Communication is generally understood as a two-part process consisting of messages that convey content and the interpretation of that content by the receiver. Meanings are conveyed through words, images, and symbols. In the U.S., mass media serve as one of the most significant social institutions shaping communication since media act as gatekeepers of information using stereotypes as one of the primary tools to communicate the values of the dominant culture (Creedon, 1993; Wood, 1999). As I discussed in Chapter II, stereotypes circumscribe the boundaries around where we “belong” and what is “possible” for us in our lives. We learn both about how to view each other (which teaches us to “discriminate” and rank by category), how to view ourselves (which teaches us to internalize views of being “less than” in relation to gender, race, class, and other systems of ranking), and how to organize our society (which teaches us who belongs where). These representations have a powerful influence on the possibilities that people perceive for themselves and impact the behaviors through which they manifest these possibilities. Contemporary mass media play a pivotal role in defining the “appropriate” cultural boundaries around such factors as gender, race, and class. In Playing in the Dark: Whiteness and the Literary Imagination (1992), Toni Morrison states: “Eddy is White, and we know he is because nobody says so” (p. 72). It is only necessary to “define” those who are outside of the dominant social center. In the end, every “aspect of our culturally mediated identity . . . is challenged or altered by the hypnotic power of mass media” (Miller, 2004, p. 2). This chapter explores these issues in the following sections: (1) mass media and its power to influence; and (2) and in-depth analysis of Wired magazine.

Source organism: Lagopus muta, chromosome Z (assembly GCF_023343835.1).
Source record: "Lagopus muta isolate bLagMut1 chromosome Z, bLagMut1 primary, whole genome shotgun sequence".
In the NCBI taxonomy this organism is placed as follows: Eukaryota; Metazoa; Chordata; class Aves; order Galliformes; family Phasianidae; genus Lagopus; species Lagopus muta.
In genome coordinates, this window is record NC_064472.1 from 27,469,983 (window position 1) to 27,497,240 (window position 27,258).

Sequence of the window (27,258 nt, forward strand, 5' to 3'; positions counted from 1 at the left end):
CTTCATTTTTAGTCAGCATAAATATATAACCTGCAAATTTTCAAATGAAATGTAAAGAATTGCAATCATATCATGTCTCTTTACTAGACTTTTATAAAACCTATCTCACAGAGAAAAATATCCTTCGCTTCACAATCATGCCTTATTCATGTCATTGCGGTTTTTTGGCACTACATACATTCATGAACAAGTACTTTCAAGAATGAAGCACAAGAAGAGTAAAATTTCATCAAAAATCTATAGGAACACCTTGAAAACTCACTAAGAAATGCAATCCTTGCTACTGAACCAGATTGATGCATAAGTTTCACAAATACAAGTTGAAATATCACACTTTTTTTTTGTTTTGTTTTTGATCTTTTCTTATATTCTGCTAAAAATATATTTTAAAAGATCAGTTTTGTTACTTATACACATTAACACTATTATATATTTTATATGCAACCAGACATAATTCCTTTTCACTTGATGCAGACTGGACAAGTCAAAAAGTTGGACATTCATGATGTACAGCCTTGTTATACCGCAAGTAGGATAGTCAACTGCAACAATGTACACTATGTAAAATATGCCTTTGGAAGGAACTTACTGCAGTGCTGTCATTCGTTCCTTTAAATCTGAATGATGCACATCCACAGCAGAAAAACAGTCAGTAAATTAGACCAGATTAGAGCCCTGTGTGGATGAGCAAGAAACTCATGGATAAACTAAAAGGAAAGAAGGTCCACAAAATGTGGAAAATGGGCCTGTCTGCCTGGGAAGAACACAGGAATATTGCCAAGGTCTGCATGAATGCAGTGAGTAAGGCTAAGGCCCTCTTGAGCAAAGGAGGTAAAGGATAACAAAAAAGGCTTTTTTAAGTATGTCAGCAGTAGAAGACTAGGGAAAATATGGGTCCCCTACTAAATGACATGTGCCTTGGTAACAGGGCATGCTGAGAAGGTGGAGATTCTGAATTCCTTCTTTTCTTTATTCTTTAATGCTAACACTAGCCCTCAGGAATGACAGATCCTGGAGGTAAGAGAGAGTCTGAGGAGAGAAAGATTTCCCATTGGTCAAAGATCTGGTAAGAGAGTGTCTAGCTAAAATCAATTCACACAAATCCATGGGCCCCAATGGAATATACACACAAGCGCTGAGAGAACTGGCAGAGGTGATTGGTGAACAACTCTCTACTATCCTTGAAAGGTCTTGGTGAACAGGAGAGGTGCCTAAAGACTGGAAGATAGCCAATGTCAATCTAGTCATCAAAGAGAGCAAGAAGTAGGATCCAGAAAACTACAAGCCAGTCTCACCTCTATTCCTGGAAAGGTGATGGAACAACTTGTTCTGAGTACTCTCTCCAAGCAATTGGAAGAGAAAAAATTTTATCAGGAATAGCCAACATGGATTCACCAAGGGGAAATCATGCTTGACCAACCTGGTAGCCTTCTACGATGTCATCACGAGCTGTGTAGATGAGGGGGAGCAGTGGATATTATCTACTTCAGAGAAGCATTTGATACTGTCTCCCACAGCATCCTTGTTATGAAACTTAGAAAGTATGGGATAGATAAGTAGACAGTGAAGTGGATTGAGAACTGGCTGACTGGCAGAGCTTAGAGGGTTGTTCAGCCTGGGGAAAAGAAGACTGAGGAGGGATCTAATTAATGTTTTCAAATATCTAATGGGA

This chapter aims to help you understand the following:
How mass media operates as a social institution to teach the attitudes, values, and beliefs of a dominator society.
How much power mass media and IT have over defining social norms, and how much of that power is held by just a few individuals and a few companies.
The common stereotypes that media purvey about women in science and technology.
The pervasiveness of violent and sexual metaphors in one popular technology magazine.
How these negative images influence the participation of women in science and technology.
In our dominator social system, men still hold the primary “power to define” and in contemporary industrialized societies that power is often exerted via the mass media and information technology. In the U.S., men are still the primary owners of media/communications and technology companies. In a recent Forbes report “The 400 Richest Americans,” which ranks people by their net worth, 16 of the top 50 own technology or media companies and only one was a woman (Anne Cox Chambers owns Cox Enterprises which includes 17 newspapers, 15 TV stations, and 80 radio stations). Table 1 highlights the technology and media owners among the top 50 of the Forbes 400 richest Americans (Miller, 2007).